The number of streams with “protected flow” (cannot be used for irrigation) have been reduced from 22 to 19. Streams in most of southwest Iowa are below normal flow, and the report shows shallow groundwater in all of southwest Iowa is not enough to meet the demand for irrigation. More than two-thirds of the State are now under Extreme Drought conditions, including every county stretching from northern Boone County southwest, through northwestern Fremont County. Cass County and the northwestern tip of Adair County are included in the Extreme Drought conditions, while the remaining southwest and south central counties are under Severe Drought conditions.
The past two weeks continued to be mostly hotter and drier than normal weather across Iowa. Temperatures averaged 4 degrees above normal while precipitation averaged 0.60 inches less than normal for the period. Rain totals varied from no rain at Underwood in western Iowa to nearly four inches at Nevada through August 6th. Storms on August 8th (after the cut-off time for the drought
monitor and for the precipitation map) resulted in a statewide average of 0.34 inches of rain, with almost everyone in the state seeing some rain. Among the areas with the most rain, was Audubon, Harrison, Page, and Shelby counties.
For a more thorough review of Iowa’s water resource trends July 23 through August 8, go to http://www.iowadnr.gov/watersummaryupdate. The report is prepared by the technical staff from the Iowa DNR, the Iowa Department of Agriculture and Land Stewardship, and the USGS, in collaboration with the Iowa Department of Homeland Security and Emergency Management Division.
DES MOINES, Iowa (AP) – The latest U.S. Drought Monitor map shows conditions have worsened in the Corn Belt states of Iowa and Nebraska. The map shows extreme drought has spread further into the western half of Iowa and covers all but a small section of southeast Nebraska, where severe drought is occurring. A few counties in central Nebraska are still listed as being under exceptional drought conditions. The drought map is a project shared by the University of Nebraska-Lincoln, the U.S. Department of Agriculture and the National Weather Service. The latest map is based on conditions as of 6 a.m. Tuesday, so it doesn’t reflect rainfall from storms that passed through parts of both states later Tuesday and on Wednesday.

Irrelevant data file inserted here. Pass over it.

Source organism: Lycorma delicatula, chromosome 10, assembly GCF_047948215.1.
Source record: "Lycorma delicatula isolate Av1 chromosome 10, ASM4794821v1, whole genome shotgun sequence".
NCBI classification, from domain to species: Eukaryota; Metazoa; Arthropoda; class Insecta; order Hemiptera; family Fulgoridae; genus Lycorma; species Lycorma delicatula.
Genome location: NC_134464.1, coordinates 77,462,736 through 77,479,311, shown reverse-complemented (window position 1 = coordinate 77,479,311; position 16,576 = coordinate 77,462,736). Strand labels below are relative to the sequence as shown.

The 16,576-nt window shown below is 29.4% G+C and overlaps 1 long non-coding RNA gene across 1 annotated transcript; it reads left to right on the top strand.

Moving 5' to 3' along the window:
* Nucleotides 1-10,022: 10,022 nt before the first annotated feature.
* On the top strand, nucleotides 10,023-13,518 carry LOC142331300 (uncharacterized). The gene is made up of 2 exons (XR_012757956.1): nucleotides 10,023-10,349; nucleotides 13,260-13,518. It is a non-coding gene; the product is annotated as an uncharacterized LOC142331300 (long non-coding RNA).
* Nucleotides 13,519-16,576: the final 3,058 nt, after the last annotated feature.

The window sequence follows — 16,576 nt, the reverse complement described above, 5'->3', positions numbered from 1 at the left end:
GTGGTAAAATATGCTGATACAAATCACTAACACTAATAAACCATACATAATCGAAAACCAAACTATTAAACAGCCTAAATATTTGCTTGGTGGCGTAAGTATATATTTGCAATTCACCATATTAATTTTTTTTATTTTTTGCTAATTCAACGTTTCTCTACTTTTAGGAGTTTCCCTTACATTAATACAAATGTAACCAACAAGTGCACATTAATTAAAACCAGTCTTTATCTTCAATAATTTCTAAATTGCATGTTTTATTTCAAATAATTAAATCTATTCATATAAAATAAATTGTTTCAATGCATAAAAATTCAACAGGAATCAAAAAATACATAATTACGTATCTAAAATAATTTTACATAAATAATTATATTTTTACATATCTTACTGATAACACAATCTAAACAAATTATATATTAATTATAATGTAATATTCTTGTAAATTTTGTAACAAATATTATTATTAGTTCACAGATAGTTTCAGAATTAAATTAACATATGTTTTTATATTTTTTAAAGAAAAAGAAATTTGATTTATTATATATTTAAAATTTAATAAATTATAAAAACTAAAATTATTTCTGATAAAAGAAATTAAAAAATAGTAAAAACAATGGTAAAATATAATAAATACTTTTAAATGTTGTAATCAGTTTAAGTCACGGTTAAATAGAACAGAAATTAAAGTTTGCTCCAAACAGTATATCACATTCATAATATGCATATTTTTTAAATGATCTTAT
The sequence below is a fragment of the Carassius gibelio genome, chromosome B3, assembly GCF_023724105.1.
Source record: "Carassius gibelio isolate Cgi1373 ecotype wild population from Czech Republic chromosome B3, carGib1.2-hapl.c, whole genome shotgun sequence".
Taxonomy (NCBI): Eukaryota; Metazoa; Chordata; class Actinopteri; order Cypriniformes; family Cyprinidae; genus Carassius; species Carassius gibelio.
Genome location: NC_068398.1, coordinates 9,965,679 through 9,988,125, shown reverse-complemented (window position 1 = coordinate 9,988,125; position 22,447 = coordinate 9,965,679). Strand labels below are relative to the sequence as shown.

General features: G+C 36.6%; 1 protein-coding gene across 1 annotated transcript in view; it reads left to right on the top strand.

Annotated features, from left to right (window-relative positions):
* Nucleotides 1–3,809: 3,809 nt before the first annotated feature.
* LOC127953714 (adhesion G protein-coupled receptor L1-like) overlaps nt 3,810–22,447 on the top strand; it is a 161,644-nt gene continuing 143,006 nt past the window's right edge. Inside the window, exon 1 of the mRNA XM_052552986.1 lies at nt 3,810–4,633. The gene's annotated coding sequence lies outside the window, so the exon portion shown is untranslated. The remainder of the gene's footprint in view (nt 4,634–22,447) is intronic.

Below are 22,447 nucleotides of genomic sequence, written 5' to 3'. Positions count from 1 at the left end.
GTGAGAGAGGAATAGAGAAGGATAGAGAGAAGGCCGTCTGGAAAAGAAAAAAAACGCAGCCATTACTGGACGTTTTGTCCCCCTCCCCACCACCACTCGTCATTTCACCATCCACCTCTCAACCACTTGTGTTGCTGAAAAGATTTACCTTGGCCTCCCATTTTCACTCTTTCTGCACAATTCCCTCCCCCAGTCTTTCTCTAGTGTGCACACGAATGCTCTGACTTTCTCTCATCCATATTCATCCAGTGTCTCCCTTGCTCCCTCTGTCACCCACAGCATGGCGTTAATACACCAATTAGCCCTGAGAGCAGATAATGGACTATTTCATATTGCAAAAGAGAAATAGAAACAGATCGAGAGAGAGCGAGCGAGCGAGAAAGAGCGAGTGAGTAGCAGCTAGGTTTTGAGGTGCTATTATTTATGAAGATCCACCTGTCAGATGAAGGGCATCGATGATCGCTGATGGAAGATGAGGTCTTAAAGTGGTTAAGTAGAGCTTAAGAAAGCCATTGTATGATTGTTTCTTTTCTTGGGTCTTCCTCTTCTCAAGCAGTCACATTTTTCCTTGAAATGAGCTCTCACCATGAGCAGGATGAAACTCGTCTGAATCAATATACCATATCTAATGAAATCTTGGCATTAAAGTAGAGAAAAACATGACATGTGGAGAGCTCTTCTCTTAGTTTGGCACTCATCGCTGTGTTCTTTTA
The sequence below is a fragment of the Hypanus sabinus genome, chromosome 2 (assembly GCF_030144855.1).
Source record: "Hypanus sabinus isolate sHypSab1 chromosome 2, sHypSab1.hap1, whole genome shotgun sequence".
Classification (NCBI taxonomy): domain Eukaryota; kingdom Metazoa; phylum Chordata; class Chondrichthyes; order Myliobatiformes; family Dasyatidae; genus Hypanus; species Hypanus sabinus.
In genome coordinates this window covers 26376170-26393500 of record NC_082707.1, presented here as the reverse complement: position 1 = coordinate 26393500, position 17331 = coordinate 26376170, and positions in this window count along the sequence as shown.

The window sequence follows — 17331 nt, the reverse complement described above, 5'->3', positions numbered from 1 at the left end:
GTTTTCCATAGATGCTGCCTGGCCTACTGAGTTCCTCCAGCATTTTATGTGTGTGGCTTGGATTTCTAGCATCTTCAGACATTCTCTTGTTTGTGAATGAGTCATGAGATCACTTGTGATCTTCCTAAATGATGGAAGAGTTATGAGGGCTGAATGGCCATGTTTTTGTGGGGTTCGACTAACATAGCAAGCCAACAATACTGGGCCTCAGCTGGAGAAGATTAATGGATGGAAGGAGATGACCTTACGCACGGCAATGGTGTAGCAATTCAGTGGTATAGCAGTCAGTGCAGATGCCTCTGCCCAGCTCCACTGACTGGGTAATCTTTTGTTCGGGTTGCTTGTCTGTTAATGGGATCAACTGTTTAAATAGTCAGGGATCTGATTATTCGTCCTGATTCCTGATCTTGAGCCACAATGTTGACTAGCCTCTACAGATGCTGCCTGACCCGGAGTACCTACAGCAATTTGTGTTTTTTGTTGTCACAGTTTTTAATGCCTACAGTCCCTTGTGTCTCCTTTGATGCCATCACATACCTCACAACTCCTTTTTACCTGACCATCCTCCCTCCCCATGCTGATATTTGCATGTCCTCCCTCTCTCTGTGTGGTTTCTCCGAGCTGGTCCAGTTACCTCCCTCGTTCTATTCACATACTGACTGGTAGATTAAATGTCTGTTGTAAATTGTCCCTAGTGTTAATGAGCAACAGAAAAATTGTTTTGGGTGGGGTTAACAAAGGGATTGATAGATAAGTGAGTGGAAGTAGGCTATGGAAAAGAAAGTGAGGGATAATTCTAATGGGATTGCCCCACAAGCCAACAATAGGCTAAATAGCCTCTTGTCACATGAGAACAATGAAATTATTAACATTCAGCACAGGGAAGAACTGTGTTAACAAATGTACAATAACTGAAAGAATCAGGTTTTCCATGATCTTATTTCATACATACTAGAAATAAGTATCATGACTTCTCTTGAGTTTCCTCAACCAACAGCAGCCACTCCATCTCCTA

The (podcast) Freese-Notis forecast for Atlantic and the KJAN listening area, and weather data for Atlantic….
DES MOINES, Iowa (AP) — Storms erupted over eastern Nebraska and western and central Iowa, Wednesday, with reports of strong winds, hail and rain. The National Weather Service says storms that developed Wednesday afternoon may have produced a funnel cloud near Howells in Colfax County. No damage or injuries were reported. In Saunders County, hail covered the ground near Morse Bluff. Hail and heavy rain were also reported in the Carroll area, including some half-dollar sized amounts just at around 2:10-p.m. Scranton had quarter-sized hail fall at around 2:40-p.m.
Elswhere in Iowa, winds of up to 70 miles per hour caused some property damage and scattered power outages in Fremont County, near Sidney, Farragut and Shenandoah, as those areas were hit by strong winds between 6:30 and 7:15-p.m. Hail and torrential rain were reported in the Des Moines area. Tree limbs were down in the metro and its suburbs, with minor hail damage to cars. Some intersections were also flooded from heavy rain.
SEVERE THUNDERSTORM WATCH 566 REMAINS VALID UNTIL 1 AM CDT THURSDAY FOR THE FOLLOWING AREAS IN IOWA: THIS WATCH INCLUDES 5 COUNTIES IN SOUTHWEST IOWA FREMONT MILLS MONTGOMERY PAGE POTTAWATTAMIE
SEVERE THUNDERSTORM WARNING
NATIONAL WEATHER SERVICE OMAHA/VALLEY NEBRASKA
720 PM CDT WED AUG 8 2012
THE NATIONAL WEATHER SERVICE IN OMAHA HAS ISSUED A
* SEVERE THUNDERSTORM WARNING FOR…
PAGE COUNTY IN SOUTHWEST IOWA…
* UNTIL 800 PM CDT
* AT 716 PM CDT…DOPPLER RADAR INDICATED A SEVERE THUNDERSTORM
CAPABLE OF PRODUCING QUARTER SIZE HAIL AND DAMAGING WINDS IN
EXCESS OF 60 MPH. THIS STORM WAS LOCATED NEAR COIN…OR 19 MILES
NORTH OF TARKIO…AND MOVING EAST AT 35 MPH.
* LOCATIONS IMPACTED INCLUDE…
SHAMBAUGH…YORKTOWN AND NORTHBORO.